“Green buildings inherently deliver healthier environments for people, and obviously this is the highest priority in delivering healthcare buildings.”

There are a lot of individual aspects to ESD — energy savings, water recycling, waste minimisation, use of recycled or
sustainable materials, more efficient use of space — and no one factor is the most important.

Both Marklund and Hall say that by committing to ESD early in the development process, key sustainability aspects can be identified during the design process to achieve a holistic, balanced ESD approach.

In fact, Marklund says, the most effective engineering approaches resolve two or more ESD factors in one synergistic system.

“For example, waste-to-energy systems reduce waste and carbon emissions while generating energy, while grey water recycling systems save water and can increase energy efficiency and reduce carbon emissions when the recycled water is used for cooling water make-up in closed circuit coolers,” he says.

“The limits to achieving benefits spreading across sustainability principles are only constrained by the resourcefulness and will of the people involved in a project.”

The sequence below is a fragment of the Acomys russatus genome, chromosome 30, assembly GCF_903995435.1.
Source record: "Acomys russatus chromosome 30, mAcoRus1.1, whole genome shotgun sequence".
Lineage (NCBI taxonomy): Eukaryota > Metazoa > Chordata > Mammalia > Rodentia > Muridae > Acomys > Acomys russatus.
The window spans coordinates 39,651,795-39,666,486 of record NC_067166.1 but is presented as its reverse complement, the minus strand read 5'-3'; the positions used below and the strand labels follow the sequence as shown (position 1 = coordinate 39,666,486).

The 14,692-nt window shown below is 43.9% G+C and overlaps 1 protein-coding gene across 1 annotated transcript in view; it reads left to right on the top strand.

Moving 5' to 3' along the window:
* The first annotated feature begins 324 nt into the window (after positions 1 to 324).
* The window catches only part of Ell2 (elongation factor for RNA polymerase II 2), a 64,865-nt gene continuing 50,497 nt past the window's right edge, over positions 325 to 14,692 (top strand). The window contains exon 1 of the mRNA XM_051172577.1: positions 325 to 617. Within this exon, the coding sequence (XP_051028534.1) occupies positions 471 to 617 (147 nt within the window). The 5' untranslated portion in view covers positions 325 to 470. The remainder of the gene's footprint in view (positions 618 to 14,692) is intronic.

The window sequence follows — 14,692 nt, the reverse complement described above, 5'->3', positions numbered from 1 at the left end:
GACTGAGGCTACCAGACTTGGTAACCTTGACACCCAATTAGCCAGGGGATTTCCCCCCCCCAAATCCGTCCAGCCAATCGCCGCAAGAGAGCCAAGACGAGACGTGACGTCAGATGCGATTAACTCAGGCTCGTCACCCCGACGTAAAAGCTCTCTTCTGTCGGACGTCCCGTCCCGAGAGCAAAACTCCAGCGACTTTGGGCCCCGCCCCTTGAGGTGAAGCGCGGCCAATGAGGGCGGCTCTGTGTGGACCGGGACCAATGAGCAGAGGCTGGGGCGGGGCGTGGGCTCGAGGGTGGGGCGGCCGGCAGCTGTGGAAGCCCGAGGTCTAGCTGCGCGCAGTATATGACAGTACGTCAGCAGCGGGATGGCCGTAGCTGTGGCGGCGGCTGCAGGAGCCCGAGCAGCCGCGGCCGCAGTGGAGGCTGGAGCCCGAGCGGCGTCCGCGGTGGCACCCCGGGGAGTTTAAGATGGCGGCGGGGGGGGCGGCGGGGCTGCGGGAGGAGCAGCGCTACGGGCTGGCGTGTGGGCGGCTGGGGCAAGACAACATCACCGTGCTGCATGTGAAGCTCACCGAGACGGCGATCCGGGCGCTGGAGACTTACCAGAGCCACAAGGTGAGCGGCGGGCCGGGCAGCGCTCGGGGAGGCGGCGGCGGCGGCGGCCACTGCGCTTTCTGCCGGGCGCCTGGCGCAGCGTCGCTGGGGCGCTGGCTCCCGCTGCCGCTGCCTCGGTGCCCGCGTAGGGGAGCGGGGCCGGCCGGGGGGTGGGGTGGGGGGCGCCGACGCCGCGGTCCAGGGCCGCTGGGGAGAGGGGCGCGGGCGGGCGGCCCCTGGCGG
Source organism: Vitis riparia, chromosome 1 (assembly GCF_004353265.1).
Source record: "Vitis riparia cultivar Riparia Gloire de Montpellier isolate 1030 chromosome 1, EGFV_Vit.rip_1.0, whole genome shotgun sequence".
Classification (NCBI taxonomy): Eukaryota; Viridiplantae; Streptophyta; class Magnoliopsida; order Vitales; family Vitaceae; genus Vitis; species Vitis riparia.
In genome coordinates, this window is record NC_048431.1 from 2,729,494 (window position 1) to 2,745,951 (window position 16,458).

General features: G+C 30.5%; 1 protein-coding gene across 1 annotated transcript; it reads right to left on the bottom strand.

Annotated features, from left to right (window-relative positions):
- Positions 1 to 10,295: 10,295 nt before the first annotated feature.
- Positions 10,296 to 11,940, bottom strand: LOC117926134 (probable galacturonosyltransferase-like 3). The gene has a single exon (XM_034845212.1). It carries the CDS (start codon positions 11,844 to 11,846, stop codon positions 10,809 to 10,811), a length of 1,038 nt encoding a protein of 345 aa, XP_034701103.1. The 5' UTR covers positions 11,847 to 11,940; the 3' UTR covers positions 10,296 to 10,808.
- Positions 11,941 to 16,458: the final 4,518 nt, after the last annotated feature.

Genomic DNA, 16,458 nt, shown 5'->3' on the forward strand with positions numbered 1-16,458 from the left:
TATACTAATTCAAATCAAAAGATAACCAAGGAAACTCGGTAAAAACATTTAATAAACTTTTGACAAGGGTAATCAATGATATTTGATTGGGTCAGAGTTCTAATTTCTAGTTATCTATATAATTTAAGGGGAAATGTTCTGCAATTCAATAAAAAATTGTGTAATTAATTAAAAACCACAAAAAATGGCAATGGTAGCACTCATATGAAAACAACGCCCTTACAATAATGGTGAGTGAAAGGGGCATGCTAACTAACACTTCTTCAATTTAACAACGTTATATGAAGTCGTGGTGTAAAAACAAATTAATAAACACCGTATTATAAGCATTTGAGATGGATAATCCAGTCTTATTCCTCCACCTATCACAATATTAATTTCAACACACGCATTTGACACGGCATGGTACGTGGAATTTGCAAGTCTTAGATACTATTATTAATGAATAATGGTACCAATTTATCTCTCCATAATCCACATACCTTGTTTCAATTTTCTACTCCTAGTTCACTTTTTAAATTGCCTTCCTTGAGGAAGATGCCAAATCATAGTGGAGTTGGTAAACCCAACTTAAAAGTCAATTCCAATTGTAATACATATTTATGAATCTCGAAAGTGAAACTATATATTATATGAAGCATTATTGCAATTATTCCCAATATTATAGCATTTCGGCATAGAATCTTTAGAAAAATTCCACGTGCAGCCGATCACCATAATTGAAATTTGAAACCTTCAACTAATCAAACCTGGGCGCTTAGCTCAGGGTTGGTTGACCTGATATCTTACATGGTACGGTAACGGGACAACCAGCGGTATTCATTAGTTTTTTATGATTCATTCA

The cost factor: is ESD more expensive?

There is no simple answer to this, but the consensus seems to be that over the life of the facility, ESD is relatively cost neutral, while providing the benefits of reduced waste, energy use and carbon emissions.

“For new buildings, focus on committing to ‘green’ on day one – a green building shouldn’t cost any more if it’s in the hands of a good design team,” Hall says.

“Most of the big wins with green buildings are through good design and common sense.”

“Aspects such as building location, orientation, floor plate depth, sun shading and insulation are all relatively cost neutral (if not cost saving in the long term), yet deliver compounding interest as far as building performance and comfort go. Recent experience is starting to demonstrate that solidly performing green buildings can be delivered within standard budgets.”

Marklund adds that many energy or water conserving, low environmental impact or high indoor environment quality building systems are within the same capital cost range as conventional systems.